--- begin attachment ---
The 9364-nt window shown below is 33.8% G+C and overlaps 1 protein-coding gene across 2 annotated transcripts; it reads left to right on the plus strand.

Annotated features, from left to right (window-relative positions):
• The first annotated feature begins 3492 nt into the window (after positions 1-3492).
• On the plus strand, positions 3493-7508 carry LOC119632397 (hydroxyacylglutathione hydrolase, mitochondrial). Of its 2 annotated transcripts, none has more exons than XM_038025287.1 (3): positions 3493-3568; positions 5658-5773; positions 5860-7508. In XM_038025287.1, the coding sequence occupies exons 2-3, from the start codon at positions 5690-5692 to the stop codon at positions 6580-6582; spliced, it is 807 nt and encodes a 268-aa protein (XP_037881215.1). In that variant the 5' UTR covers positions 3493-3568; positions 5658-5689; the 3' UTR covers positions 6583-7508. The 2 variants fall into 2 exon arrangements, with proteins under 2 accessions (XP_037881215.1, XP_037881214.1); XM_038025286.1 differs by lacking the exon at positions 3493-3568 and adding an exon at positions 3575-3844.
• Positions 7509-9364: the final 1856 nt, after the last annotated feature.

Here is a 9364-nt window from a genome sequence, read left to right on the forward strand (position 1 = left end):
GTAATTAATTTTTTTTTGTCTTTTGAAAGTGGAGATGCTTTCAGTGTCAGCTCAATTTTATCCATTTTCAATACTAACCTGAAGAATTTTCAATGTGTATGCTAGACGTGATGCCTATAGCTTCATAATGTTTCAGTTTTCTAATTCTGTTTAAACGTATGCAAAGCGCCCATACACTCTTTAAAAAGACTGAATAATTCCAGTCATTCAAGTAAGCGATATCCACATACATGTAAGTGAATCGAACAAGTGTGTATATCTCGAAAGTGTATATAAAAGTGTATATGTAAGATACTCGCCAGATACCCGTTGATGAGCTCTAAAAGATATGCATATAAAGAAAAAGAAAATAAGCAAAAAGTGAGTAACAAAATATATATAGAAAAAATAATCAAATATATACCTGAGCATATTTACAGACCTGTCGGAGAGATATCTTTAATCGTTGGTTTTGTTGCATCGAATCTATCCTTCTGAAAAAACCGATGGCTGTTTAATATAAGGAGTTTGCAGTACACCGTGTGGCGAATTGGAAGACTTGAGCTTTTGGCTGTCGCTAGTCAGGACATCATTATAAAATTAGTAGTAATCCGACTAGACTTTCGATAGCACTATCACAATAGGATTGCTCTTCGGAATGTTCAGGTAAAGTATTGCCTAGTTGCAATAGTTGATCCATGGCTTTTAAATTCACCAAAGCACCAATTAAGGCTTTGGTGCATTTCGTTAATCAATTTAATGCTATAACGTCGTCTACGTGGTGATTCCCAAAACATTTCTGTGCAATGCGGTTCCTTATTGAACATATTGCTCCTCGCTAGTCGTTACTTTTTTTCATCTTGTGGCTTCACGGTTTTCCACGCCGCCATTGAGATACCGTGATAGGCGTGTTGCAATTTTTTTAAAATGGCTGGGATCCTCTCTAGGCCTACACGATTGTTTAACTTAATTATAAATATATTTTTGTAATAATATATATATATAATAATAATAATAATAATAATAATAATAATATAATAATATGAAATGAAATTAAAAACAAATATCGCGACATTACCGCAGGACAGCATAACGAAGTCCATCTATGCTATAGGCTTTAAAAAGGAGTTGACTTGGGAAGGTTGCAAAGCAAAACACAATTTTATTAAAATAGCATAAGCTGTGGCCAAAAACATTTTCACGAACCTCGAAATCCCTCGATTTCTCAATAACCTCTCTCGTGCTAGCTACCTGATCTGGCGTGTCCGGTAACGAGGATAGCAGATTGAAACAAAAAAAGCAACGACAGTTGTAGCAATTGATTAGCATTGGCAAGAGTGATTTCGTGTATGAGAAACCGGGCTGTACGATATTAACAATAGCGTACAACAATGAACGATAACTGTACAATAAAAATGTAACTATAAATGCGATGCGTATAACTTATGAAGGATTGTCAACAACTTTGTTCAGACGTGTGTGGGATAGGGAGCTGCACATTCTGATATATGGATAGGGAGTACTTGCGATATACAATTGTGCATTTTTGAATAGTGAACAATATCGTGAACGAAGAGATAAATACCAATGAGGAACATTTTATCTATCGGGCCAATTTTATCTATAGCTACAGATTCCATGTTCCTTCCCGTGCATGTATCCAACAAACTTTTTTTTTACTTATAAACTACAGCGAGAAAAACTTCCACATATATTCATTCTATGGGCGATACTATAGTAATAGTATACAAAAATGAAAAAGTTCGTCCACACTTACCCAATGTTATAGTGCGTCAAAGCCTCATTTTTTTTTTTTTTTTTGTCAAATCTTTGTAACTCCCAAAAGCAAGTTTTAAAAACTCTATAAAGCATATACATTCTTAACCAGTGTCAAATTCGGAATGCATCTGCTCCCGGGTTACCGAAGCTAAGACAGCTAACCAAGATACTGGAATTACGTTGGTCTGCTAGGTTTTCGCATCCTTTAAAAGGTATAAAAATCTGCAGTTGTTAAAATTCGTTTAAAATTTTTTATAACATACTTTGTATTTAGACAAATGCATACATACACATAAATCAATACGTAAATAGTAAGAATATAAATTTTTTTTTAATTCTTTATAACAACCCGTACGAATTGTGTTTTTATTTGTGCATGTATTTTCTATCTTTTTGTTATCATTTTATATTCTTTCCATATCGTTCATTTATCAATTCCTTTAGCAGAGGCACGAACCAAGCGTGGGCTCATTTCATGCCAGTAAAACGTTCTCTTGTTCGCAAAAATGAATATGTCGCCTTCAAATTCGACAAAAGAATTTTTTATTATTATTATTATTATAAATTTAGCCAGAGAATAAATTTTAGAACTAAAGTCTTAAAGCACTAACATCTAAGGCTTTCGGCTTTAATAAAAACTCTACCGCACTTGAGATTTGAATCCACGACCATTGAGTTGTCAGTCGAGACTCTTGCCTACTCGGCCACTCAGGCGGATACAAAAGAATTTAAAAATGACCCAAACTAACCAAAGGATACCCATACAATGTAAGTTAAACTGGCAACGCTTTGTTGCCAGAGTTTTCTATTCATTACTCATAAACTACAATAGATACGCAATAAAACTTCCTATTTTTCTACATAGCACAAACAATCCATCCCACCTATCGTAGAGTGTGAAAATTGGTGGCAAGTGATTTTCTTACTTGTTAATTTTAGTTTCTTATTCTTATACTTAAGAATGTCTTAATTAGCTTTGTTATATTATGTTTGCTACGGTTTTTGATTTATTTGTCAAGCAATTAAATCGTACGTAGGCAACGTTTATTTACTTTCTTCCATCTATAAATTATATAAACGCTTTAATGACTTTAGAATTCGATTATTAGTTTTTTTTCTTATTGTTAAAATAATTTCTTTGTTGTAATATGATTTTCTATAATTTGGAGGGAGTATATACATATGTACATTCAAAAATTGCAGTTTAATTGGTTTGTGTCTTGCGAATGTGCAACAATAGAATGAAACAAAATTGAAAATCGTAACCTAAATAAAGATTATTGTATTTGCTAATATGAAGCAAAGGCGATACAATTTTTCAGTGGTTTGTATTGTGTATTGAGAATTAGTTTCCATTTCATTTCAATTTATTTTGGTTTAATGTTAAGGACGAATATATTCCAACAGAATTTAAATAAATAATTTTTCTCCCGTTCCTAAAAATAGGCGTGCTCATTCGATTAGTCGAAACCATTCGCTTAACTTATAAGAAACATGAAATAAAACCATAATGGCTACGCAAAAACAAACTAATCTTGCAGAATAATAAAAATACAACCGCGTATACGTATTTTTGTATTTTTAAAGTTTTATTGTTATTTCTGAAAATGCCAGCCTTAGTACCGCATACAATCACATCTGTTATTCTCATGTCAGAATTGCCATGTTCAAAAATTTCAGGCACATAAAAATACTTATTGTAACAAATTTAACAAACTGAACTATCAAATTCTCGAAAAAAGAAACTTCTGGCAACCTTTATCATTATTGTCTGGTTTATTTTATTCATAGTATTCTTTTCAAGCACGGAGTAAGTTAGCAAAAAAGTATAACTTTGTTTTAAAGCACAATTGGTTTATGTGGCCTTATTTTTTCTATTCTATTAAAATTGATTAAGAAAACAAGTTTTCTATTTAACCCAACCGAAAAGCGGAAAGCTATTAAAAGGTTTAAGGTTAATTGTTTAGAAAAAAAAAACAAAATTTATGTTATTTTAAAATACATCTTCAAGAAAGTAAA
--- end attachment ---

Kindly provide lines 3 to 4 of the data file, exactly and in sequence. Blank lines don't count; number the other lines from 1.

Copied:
• The first annotated feature begins 3492 nt into the window (after positions 1-3492).
• On the plus strand, positions 3493-7508 carry LOC119632397 (hydroxyacylglutathione hydrolase, mitochondrial). Of its 2 annotated transcripts, none has more exons than XM_038025287.1 (3): positions 3493-3568; positions 5658-5773; positions 5860-7508. In XM_038025287.1, the coding sequence occupies exons 2-3, from the start codon at positions 5690-5692 to the stop codon at positions 6580-6582; spliced, it is 807 nt and encodes a 268-aa protein (XP_037881215.1). In that variant the 5' UTR covers positions 3493-3568; positions 5658-5689; the 3' UTR covers positions 6583-7508. The 2 variants fall into 2 exon arrangements, with proteins under 2 accessions (XP_037881215.1, XP_037881214.1); XM_038025286.1 differs by lacking the exon at positions 3493-3568 and adding an exon at positions 3575-3844.